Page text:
It starts with a cool breeze that ripples across the surface of the ocean before ruffling the beach grasses in the dunes.

Clouds suddenly roll across the sky, hiding the sun which takes the warmth of the day with it. The breeze turns into a wind that picks up grains of sand and whips them against the legs of beachgoers who are now abandoning the shore. The ocean, like a conspiratorial friend, turns dark. The waves pick up and fight against the wind, their combined forces boiling near the shore.

It’s hardly the picture tourist organisations paint of a pleasant day at a Sunshine Coast beach, but these are the days Paul Smith loves.

While you’ll certainly see the postcard-perfect images of Noosa beaches in Paul’s body of work – a surfer caught mid stance, sliding down the face of a wave; the swell rolling in creating perfect parallel lines out to the horizon; a beachside pandanus tree glowing in the late afternoon sun – it’s his moodier work that celebrates crashing waves, dark clouds and afternoon storms that are inspiring the Noosa-based photographer. This is a man who loves the ocean – in all its moods.

And so do others. His landscape, ocean and aerial photographs adorn the walls of his Australian and international customers and he counts Qantas, Tourism Australia, Virgin Airlines and Australian Geographic among his list of clients.

Paul says the Sunshine Coast is a great place to be a landscape photographer – “It’s spectacular.”

It’s easy to fill his Sunshine Beach Road gallery with all things local. “I try to keep the gallery all Noosa,” he says. “I get to show people a different perspective and [in terms of shots] I am always trying to get something new.”

But after living in and shooting around the much-loved tourist destination for 20 years, I’m wondering why he’s not worried about running out of shots. Surely there are only so many different photos you can capture of waves?

“I plan a lot of my shots now, so I keep an eye on the weather, the tide, wind and clouds,” he says. “The light is so important in the shots I do. I really like storms at the moment. The light works really well with storms.”

Paul wasn’t always so concerned about the weather in our region. He grew up in Sydney but it wasn’t the waves of Noosa that called him away – rather it was the snow in Europe where he worked as a skier and snowboarder.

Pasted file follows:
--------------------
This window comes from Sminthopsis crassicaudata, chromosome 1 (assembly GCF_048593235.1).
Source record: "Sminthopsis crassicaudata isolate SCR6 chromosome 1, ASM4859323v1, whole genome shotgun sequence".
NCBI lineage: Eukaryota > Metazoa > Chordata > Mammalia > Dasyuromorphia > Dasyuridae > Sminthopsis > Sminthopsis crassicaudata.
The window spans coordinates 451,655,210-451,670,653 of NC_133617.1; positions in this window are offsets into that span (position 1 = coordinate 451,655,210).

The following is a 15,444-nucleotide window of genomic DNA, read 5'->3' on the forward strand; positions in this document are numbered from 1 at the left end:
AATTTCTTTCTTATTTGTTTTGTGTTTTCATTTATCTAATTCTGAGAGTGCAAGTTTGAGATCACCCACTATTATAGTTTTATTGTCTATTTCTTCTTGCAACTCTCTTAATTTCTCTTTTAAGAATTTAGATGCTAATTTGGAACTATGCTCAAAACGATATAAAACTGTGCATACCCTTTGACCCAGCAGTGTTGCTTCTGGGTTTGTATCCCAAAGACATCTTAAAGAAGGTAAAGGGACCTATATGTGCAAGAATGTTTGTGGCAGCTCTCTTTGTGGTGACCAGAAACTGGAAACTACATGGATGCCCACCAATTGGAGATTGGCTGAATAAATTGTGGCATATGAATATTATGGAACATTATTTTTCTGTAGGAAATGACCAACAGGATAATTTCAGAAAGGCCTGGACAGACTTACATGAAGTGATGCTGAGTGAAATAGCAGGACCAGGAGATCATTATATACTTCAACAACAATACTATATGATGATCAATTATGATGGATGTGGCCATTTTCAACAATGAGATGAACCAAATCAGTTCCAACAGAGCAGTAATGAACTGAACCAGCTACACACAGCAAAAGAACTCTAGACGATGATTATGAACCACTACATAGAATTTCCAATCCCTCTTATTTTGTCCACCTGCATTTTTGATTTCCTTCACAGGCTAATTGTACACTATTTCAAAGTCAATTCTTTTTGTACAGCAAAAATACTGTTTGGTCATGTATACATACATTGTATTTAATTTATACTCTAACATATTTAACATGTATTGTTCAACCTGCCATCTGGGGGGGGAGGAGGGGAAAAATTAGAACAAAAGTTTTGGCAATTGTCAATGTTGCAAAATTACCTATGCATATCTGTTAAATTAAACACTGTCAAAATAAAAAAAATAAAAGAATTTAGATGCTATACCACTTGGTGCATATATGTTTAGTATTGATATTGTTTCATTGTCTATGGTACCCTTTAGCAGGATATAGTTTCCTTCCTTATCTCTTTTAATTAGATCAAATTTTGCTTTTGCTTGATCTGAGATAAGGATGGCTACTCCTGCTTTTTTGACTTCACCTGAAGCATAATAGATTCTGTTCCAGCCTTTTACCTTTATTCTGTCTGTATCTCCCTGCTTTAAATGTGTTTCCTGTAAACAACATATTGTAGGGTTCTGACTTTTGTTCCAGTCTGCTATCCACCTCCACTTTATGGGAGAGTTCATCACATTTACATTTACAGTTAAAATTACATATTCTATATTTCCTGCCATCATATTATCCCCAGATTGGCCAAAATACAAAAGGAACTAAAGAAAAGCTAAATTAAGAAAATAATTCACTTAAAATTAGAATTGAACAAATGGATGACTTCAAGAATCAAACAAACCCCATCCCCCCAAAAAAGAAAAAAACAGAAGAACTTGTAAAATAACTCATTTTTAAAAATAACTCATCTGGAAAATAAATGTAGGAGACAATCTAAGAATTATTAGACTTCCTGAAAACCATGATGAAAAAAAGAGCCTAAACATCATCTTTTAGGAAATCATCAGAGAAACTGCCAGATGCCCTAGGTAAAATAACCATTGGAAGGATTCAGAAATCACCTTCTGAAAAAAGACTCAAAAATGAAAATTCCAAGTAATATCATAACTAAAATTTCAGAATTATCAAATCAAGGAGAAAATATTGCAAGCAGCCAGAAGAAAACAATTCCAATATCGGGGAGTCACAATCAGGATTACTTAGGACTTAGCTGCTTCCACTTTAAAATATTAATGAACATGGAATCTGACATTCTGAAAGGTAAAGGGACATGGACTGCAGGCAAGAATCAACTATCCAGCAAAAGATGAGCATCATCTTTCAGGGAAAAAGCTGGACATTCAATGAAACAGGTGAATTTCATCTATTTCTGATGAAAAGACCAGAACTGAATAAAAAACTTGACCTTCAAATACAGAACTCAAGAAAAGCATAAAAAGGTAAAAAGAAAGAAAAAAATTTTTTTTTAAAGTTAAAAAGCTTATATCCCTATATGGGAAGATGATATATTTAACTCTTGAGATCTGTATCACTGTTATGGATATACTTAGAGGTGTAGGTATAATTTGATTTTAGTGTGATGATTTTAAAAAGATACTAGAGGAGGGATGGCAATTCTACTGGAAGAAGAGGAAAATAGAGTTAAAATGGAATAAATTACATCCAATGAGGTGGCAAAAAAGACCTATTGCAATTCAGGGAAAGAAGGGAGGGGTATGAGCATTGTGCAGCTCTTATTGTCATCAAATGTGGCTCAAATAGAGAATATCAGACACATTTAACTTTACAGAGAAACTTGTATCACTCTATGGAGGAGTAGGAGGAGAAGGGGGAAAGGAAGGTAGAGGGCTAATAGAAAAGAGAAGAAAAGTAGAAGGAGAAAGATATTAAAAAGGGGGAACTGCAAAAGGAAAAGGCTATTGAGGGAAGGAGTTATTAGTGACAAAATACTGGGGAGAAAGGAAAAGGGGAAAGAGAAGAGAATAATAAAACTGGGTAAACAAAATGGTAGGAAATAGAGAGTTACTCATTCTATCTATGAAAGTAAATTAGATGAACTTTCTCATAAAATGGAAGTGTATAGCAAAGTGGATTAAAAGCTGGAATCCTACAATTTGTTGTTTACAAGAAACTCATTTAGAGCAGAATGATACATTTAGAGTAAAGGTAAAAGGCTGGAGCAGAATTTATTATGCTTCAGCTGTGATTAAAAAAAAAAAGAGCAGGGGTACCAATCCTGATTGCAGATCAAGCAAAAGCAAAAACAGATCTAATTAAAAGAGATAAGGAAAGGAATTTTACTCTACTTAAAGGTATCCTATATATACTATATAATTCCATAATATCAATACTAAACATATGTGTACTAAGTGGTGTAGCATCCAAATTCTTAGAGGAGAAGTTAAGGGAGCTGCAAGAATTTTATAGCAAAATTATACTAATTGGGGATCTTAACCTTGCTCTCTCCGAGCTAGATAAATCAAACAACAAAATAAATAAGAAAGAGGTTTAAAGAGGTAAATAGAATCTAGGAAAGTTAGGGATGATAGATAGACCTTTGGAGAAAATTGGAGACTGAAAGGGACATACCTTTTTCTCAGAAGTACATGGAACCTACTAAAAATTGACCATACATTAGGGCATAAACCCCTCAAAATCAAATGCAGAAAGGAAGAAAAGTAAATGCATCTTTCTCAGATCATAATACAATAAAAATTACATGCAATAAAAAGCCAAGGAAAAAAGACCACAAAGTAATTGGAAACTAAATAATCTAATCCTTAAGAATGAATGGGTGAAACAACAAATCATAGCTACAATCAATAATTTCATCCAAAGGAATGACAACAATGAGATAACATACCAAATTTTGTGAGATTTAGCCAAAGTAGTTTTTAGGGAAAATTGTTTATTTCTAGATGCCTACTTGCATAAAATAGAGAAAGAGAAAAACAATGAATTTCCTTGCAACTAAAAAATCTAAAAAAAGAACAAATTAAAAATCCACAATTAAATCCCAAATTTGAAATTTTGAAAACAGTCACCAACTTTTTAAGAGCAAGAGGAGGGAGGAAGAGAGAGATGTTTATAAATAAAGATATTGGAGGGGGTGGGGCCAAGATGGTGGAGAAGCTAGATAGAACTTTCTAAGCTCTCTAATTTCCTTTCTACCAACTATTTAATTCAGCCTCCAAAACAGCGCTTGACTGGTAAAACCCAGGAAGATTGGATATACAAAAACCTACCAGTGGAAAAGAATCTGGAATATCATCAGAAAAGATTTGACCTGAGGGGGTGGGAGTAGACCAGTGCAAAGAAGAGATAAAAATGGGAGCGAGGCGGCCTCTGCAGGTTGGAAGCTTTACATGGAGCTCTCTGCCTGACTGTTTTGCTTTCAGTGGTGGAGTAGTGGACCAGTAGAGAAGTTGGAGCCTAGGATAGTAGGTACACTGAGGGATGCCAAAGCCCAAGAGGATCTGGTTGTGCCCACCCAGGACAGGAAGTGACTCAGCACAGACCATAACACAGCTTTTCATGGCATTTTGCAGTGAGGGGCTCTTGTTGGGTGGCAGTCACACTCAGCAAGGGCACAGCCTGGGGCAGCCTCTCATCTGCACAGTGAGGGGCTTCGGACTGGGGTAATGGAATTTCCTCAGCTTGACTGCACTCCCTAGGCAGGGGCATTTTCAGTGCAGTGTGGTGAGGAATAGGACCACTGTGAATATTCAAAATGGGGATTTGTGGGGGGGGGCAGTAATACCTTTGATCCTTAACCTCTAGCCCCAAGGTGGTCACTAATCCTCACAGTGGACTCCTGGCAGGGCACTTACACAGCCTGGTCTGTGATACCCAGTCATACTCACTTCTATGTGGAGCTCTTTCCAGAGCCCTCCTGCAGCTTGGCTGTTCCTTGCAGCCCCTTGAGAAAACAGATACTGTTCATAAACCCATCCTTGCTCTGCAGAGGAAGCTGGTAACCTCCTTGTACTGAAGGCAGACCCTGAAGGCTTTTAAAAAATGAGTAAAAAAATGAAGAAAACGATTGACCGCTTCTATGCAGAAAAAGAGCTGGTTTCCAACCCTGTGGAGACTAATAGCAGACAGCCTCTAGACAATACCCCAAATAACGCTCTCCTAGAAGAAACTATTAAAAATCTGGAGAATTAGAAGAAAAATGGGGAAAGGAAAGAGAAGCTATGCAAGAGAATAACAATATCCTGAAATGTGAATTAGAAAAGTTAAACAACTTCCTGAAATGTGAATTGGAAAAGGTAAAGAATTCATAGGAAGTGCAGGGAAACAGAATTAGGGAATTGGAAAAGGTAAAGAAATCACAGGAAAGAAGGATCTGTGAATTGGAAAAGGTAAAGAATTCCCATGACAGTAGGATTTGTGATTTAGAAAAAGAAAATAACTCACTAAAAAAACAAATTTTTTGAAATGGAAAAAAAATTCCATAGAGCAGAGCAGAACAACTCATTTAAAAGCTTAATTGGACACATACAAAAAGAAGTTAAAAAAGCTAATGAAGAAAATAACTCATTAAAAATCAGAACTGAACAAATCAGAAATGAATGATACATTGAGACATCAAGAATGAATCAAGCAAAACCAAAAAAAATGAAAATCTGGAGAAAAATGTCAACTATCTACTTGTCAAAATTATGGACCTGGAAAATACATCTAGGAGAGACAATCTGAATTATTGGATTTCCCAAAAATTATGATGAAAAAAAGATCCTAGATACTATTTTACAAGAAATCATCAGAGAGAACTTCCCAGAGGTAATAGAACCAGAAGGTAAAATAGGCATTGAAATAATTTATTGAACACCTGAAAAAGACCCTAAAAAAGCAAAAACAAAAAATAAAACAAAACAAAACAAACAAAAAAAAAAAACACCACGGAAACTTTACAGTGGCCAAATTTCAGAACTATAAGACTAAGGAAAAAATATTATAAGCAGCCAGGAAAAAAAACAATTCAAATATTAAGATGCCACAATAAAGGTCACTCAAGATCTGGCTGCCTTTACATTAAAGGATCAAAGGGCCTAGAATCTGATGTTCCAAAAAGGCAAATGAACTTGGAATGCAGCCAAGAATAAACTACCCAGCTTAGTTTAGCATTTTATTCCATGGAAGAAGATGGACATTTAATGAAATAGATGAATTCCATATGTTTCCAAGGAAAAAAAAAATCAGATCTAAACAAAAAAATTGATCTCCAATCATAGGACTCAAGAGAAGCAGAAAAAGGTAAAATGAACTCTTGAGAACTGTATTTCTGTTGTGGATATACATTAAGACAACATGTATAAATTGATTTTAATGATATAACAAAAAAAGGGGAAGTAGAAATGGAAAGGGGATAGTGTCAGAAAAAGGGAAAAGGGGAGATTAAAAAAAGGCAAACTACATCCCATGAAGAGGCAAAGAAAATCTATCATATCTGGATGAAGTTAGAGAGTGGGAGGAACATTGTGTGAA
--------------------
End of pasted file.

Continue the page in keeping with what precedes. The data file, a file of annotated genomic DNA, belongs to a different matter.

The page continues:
“All up I was in Europe probably for 10 years. I was based in Switzerland. That’s pretty much where I started to learn photography. “We used to do photo shoots over there and had a lot of down time,” he says, adding that he used that down time to ask the photographers lots of questions. “I loved it.”

But his love of photography started earlier than that. “My brother got me a camera when I was a kid. I was always taking photos.”

When he moved back to Australia Paul settled on the Sunshine Coast because his family was all living here. And straight away he got out the camera and started taking photos, which he now sells in his gallery.

While you would think the pressure of running a business would be a burden on creativity, Paul says he really enjoys running the gallery, though he’s had to “learn on the go”. “I’m enjoying that part of it – being in the gallery. Because I can see what people are interested in.”

It’s also a bonus for customers to meet the man who took the photos.

Though you can always be guaranteed some beautiful and moody shots of waves, blue skies and soft sand, Paul is conscious of keeping the work in the gallery fresh – regular customers will always be able to see something new on the walls. “I keep things up to date and keep changing things, otherwise it gets stale.”

And while he has been a professional photographer for years, he still takes his camera outside just for fun. “I really enjoy just going out. It makes you realise where you live and take notice of your surroundings.”

The region offers a contrast to his other subject matter – music photography. Paul has been shooting at gigs and music festivals and doing portrait photography of musicians and singers for close to 20 years. His work has featured in the pages of Rolling Stone magazine for about 15 years. He shoots the musicians in action on stage (he says he wants people who are viewing his images to be able to almost hear the music), and backstage – when we spoke Paul was still trying to catch up on the sleep he’d missed out on at Byron Bay’s Bluesfest. The list of famous faces in his portfolio is long and includes Pearl Jam, Coldplay, Oasis, Florence & The Machine and Bob Dylan. “I’m lucky in that way that I get to cover a lot [of subjects],” he says.

While he loves what he does and has accumulated an enviable body of work, Paul says he is always trying to push himself further to get a different angle, a different mood, a different light. This, he says, is all in the planning – going out at the right time, in the right weather.

His aim is to produce art from each photo – using the clouds, light and movement as his brushstrokes. His work is so much more than a photo of a beach. And that’s just how his customers and clients like it.